Today’s newsletter covers the following:
- Maintenance: A Call to Action
- Sugarloaf Community Meeting
- Aerial Photo of Wildfire Mitigation Success in the Cold Springs Fire
- Working with Neighbors
Please forward this newsletter to individuals, groups and organizations you know who may be interested.
Tip of the Day: Maintaining Your Mitigation—A Call to Action
Trees, grasses, weeds, and shrubs all grow, and trees drop needles and pinecones. If you have performed wildfire mitigation, it is essential that you maintain it on a regular basis! You can find a mitigation quick checklist at: bouldercounty.gov/doc/landuse/wildfiremitigationquickchecklist.pdf. If you have not performed mitigation, now is a great time to start.
If you have any questions about mitigation, please contact us at Boulder County Land Use Department,
Sugarloaf Community Meeting on Wildfire Preparedness and Mitigation
The Sugarloaf Fire Protection District, Wildfire Partners, Boulder County Sheriff’s Office, and Sugarloafers Against Wildfires (SAWS) will hold a community meeting for district residents at Station 2, 1360 Sugarloaf Road, on Thursday, August 18 from 7-9 p.m. With the recent Cold Springs Fire, many residents have questions about what they should do to prepare for future wildfires.
If your neighborhood or community is interested in hosting a meeting about wildfire preparedness and mitigation, please contact Jim Webster at email@example.com.
Aerial Photo of Wildfire Mitigation Success in the Cold Springs Fire
Lester Karplus credits the wildfire mitigation work he did, with guidance from Wildfire Partners, in helping firefighters save his home during the Cold Springs Fire. On Lester’s property, the fire came dangerously close to all of his buildings, yet none burned. Stay tuned to the newsletter for more updates on Lester's story.
Working with Neighbors
you are a regular reader of the Boulder County Wildfire Mitigation and
Forest Health Newsletter, you understand the critical role mitigation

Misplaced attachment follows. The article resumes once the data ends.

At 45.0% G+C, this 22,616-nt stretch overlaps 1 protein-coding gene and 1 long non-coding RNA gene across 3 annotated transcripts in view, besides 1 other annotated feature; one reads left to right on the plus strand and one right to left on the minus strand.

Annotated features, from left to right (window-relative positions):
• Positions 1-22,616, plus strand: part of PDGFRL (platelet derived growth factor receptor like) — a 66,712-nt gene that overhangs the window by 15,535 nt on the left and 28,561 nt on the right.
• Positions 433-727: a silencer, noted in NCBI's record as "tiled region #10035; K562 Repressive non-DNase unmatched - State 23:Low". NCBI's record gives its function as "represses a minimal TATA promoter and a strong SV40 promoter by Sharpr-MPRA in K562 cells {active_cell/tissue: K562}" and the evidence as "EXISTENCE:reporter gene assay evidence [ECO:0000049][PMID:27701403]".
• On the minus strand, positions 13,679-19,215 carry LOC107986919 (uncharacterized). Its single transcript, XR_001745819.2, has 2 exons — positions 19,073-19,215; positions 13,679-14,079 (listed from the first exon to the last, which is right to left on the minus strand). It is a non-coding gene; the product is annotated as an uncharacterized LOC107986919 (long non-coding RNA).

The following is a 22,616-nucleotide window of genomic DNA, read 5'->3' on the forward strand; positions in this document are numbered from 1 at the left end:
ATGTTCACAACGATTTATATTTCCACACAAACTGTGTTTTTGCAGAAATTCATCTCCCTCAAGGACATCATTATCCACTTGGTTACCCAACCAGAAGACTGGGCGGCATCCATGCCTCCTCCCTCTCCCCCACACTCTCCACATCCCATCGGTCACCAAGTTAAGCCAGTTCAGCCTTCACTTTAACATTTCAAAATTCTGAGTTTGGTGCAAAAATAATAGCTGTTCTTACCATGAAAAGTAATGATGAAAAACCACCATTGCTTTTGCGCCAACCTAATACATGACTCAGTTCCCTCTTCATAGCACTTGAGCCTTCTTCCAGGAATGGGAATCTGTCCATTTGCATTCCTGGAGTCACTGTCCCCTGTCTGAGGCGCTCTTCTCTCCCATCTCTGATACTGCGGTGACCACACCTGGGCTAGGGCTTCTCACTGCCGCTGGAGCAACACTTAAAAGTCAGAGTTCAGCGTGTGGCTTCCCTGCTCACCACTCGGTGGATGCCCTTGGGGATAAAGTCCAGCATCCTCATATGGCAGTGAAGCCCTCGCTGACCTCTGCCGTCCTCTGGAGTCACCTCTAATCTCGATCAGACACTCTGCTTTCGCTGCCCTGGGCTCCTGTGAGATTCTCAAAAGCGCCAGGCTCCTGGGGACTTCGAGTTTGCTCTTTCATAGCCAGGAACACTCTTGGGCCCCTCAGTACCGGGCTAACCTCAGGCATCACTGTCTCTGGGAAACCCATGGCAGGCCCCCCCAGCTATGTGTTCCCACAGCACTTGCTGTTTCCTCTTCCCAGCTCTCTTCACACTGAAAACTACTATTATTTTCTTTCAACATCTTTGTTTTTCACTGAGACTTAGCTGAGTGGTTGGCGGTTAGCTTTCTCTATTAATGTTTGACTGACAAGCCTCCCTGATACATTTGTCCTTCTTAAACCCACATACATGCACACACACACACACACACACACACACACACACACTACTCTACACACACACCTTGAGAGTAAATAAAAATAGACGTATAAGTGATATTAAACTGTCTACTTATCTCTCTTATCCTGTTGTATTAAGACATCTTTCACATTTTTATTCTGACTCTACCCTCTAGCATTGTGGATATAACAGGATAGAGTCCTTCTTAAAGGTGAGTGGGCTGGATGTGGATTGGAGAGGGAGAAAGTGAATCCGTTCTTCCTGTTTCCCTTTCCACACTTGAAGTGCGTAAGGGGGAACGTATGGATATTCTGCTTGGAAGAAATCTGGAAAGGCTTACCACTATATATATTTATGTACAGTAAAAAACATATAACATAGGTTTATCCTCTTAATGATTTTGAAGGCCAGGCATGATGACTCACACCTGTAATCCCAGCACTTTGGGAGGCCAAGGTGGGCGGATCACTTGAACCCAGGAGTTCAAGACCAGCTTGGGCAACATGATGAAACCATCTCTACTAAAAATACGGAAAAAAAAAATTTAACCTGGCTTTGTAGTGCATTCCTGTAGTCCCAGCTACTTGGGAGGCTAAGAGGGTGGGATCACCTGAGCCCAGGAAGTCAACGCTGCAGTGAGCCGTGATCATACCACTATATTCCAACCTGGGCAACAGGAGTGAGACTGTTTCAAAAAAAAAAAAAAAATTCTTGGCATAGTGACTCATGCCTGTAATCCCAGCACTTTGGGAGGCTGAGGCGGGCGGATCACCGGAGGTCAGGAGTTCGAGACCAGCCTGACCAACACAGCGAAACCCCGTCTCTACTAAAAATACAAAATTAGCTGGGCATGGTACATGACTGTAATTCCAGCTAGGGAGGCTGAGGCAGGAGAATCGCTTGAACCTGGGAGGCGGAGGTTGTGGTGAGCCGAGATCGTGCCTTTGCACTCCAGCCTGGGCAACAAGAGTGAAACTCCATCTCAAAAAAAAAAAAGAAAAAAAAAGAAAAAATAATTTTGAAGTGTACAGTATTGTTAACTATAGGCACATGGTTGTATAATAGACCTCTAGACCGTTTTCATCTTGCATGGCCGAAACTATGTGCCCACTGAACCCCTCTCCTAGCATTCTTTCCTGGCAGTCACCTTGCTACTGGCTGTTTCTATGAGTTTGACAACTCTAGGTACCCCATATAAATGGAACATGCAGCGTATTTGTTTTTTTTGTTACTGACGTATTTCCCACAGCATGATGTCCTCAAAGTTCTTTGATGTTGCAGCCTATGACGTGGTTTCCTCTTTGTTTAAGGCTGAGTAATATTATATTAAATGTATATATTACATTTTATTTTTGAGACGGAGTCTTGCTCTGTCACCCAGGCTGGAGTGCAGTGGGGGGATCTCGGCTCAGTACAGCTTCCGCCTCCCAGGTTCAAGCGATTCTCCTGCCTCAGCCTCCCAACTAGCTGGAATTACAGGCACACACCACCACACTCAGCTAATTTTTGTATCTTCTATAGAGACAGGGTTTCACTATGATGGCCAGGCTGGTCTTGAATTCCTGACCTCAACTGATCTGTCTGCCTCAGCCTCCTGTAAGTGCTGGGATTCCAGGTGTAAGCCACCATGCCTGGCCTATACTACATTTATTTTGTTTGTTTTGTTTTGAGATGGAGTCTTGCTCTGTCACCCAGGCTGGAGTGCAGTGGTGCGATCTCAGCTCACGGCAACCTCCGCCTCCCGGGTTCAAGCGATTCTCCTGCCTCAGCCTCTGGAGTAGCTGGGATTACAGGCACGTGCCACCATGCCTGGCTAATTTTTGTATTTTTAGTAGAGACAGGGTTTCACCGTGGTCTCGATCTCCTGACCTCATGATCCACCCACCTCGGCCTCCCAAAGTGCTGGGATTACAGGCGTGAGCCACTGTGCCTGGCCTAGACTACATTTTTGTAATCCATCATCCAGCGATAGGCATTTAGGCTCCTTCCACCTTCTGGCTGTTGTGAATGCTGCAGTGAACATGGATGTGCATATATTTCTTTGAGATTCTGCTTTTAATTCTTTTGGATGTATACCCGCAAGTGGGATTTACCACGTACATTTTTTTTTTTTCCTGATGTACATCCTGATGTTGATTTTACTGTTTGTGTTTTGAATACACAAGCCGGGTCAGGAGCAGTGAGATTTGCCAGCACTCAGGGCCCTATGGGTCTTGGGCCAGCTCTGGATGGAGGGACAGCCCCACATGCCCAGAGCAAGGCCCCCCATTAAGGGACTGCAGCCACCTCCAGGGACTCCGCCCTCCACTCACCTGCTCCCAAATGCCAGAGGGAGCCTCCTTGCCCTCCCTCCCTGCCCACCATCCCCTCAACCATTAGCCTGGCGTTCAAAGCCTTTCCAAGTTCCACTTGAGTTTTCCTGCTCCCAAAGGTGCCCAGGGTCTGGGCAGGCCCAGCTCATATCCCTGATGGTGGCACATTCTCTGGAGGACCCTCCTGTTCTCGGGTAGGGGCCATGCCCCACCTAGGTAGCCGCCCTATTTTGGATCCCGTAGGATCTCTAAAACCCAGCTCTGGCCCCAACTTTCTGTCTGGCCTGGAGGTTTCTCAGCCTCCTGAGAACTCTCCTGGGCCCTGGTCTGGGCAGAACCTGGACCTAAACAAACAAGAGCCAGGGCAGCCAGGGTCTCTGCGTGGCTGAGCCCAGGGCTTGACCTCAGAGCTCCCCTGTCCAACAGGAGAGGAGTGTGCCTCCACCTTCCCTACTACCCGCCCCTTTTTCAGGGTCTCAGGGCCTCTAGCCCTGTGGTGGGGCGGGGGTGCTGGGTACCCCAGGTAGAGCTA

plays in reducing wildfire risk and creating resilient communities. We
thank you for everything you have done! We, however, need to recruit
many more residents to follow in your footsteps. As the Cold Springs
Fire and countless other wildfires have shown us, the greater the number
of properly mitigated properties we have—the safer and more successful
firefighters are at saving homes.
often get the question: How can I get my neighbors to join Wildfire
Partners and effectively mitigate their homes? Many of you have already
signed up some of your neighbors or tried unsuccessfully to encourage
them to join. You are our early adopters, community leaders, and
ambassadors for mitigation. You are our most effective resource for
spreading mitigation from property to property. As a result, we are
available to support you reaching out to your neighbors in any way we
your neighbor has a specific question or concern about Wildfire
Partners, we can answer it. Have them call us at 303-441-3930 or visit
our website at www.WildfirePartners.org.
If you have already talked to them, try again. If you have not talked
to them because you assumed they would not be interested, give it a try
now. The Cold Springs Fire has been a wake-up call for many. We are
seeing people change their attitudes about mitigation daily. In
addition, a Wildfire Partners Mitigation Specialist is available to meet
with you and a small group of your neighbors on site to answer
questions about the program and encourage everyone to join together. We
also have the Wildfire Partners Tour of Homes (more information will be
available shortly) and Wildfire Partners Community Chipping Events (see
our June newsletter for details).
talking with and working with neighbors is a central message and core
value of Wildfire Partners. Connections between neighbors are critical
for mitigation and serve as the foundation for a resilient community
Rick, Kyle, Chris and Jim
Boulder County Land Use Department